Pattern file needed: 3.883.00

Pattern release date: Oct 26, 2006


Important note: The "Minimum scan engine" refers to the earliest Trend Micro scan engine version guaranteed to detect this threat. However, Trend Micro strongly recommends that you update to the latest version in order to get comprehensive protection. Download the latest scan engine here.

Solution:

NOTE: Close all instances of Internet Explorer before performing the succeeding clean instructions.

Terminating the Malware Program

This procedure terminates the running malware process.

  1. Open Windows Task Manager.
    • On Windows 98 and ME, press
    CTRL%20ALT%20DELETE
    • On Windows NT, 2000, XP, and Server 2003, press
    CTRL%20SHIFT%20ESC, then click the Processes tab.
  2. In the list of running programs*, locate the process:
    Freevideo5.EXE
  3. Select the malware process, then press either the End Task or the End Process button, depending on the version of Windows on your computer.
  4. To check if the malware process has been terminated, close Task Manager, and then open it again.
  5. Close Task Manager.

*NOTE: On computers running Windows 98 and ME, Windows Task Manager may not show certain processes. You can use a third party process viewer such as Process Explorer to terminate the malware process.

On computers running all Windows platforms, if the process you are looking for is not in the list displayed by Task Manager or Process Explorer, continue with the next solution procedure, noting additional instructions. If the malware process is in the list displayed by either Task Manager or Process Explorer, but you are unable to terminate it, restart your computer in safe mode.

Editing the Registry

This malware modifies the computer's registry. Users affected by this malware may need to modify or delete specific registry keys or entries. For detailed information regarding registry editing, please refer to the following articles from Microsoft:

  1. HOW TO: Backup, Edit, and Restore the Registry in Windows 95, Windows 98, and Windows ME
  2. HOW TO: Backup, Edit, and Restore the Registry in Windows NT 4.0
  3. HOW TO: Backup, Edit, and Restore the Registry in Windows 2000
  4. HOW TO: Back Up, Edit, and Restore the Registry in Windows XP and Server 2003

Removing Autostart Entry from the Registry

Removing autostart entry from the registry prevents the malware from executing at startup.

If the registry entry below is not found, the malware may not have executed as of detection. If so, proceed to the succeeding solution set.

  1. Open Registry Editor. Click Start>Run, type REGEDIT, then press Enter.
  2. In the left panel, double-click the following:
    HKEY_LOCAL_MACHINE>SOFTWARE>Microsoft>
    Windows>CurrentVersion>Run
  3. In the right panel, locate and delete the entry:
    Winsystem = "%System%\Winsystema\Freevideo5.EXE -n"
    (Note: %System% is the Windows system folder, which is usually C:\Windows\System on Windows 98 and ME, C:\WINNT\System32 on Windows NT and 2000, and C:\Windows\System32 on Windows XP and Server 2003.)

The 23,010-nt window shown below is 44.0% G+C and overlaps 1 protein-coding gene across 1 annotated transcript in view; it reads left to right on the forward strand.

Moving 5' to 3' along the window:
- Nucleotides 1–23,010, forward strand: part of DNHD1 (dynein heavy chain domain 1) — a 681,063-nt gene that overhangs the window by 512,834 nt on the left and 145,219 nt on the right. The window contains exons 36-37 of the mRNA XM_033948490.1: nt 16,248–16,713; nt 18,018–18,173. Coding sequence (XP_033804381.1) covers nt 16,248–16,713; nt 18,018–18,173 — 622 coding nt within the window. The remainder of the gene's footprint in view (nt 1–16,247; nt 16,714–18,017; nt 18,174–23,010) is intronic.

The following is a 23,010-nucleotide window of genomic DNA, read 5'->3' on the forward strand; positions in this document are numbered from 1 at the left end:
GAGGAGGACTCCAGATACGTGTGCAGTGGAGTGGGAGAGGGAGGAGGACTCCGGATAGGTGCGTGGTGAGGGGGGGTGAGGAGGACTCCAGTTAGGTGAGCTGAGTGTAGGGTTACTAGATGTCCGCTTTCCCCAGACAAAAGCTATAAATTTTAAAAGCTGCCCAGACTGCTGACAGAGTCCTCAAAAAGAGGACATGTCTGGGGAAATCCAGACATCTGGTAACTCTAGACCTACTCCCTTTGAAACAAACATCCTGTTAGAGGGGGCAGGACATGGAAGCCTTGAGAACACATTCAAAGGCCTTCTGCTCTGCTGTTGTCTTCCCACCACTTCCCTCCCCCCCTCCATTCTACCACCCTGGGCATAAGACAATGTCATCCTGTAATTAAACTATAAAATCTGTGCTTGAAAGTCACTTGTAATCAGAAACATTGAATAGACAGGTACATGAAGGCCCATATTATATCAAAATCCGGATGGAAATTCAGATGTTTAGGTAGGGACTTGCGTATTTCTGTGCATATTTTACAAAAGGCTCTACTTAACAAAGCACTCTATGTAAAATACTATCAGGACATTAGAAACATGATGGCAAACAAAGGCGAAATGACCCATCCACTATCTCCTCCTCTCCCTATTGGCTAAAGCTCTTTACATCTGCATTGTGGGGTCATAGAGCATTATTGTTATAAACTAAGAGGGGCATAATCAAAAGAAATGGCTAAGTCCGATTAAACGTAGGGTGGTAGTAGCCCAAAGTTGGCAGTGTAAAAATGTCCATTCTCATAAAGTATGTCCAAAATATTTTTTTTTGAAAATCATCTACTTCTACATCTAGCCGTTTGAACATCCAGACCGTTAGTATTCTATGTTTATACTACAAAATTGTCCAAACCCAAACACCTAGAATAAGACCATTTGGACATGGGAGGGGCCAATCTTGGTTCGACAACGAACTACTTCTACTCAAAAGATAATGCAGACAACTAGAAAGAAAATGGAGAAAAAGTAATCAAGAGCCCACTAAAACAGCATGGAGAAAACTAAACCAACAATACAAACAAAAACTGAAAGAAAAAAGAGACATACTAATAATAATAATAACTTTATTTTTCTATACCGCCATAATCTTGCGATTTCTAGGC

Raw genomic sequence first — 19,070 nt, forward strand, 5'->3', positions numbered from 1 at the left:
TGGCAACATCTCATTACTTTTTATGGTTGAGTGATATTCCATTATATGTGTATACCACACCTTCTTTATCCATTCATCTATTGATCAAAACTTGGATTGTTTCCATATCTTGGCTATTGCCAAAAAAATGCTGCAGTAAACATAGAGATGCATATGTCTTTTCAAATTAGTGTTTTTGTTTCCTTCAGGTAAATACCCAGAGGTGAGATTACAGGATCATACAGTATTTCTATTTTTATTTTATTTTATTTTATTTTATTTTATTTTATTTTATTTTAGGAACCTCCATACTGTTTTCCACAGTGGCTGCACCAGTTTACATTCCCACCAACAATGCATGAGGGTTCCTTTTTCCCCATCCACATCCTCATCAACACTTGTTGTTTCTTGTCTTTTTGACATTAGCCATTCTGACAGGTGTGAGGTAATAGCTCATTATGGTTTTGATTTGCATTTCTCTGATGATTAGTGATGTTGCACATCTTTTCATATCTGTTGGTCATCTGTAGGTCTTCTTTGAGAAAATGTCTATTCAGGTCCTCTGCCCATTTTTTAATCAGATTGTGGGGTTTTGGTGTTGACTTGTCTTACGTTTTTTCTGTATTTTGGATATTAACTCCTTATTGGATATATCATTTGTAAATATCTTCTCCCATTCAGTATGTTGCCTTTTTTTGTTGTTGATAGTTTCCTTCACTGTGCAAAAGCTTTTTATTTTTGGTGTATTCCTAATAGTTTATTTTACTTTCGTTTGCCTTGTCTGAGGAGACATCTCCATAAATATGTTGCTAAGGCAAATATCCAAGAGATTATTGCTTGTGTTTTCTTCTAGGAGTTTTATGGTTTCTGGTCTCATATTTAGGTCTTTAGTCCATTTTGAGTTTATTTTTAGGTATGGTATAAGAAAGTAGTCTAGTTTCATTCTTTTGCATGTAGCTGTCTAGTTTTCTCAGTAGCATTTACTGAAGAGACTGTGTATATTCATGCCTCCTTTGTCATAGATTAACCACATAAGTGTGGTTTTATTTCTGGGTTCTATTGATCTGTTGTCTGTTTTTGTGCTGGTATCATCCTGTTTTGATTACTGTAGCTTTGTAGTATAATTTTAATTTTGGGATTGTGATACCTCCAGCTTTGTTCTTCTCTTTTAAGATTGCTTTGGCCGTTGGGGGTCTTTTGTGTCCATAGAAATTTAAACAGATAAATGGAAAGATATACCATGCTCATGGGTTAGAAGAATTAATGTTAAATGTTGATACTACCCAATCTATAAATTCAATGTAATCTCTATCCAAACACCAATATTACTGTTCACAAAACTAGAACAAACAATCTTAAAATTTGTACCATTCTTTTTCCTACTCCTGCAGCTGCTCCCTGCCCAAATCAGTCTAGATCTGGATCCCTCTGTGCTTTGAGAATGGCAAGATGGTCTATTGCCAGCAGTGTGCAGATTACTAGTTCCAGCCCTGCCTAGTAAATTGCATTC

Removing Other Added Key from the Registry

  1. Still in the Registry Editor, in the left panel, double-click the following:
    HKEY_LOCAL_MACHINE>SOFTWARE>Microsoft>
    Windows>CurrentVersion>Uninstall
  2. In the same panel, locate and delete the key:
    {54F57503-99C7-466D-883D-D41BAD9FB247}
  3. This malware also creates the following registry key:
    HKEY_CURRENT_USER>Software>Freeware
    However, this key may be used by other legitimate applications. If you are certain that there no other applications in your computer that use this key, you may delete this key. Otherwise, you may leave this key, as it can no longer serve malicious purposes once this malware is removed from your system.
  4. Close Registry Editor.

Deleting the Malware Folders

  1. Right-click Start then click Search... or Find..., depending on the version of Windows you are running.
  2. In the Named input box, type:
    $hf_mig$
  3. In the Look In drop-down list, select the drive that contains Windows, then press Enter.
  4. Once located, select the folder then press SHIFT%20DELETE.
  5. Repeat steps 2 to 4 to delete the folder Winsystema.

Important Windows ME/XP Cleaning Instructions

Users running Windows ME and XP must disable System Restore to allow full scanning of infected computers.

Users running other Windows versions can proceed with the succeeding solution set(s).

Running Trend Micro Antivirus

If you are currently running in safe mode, please restart your computer normally before performing the following solution.

Scan your computer with Trend Micro antivirus and delete files detected as WORM_AGENT.FZS. To do this, Trend Micro customers must download the latest virus pattern file and scan their computer. Other Internet users can use HouseCall, the Trend Micro online virus scanner.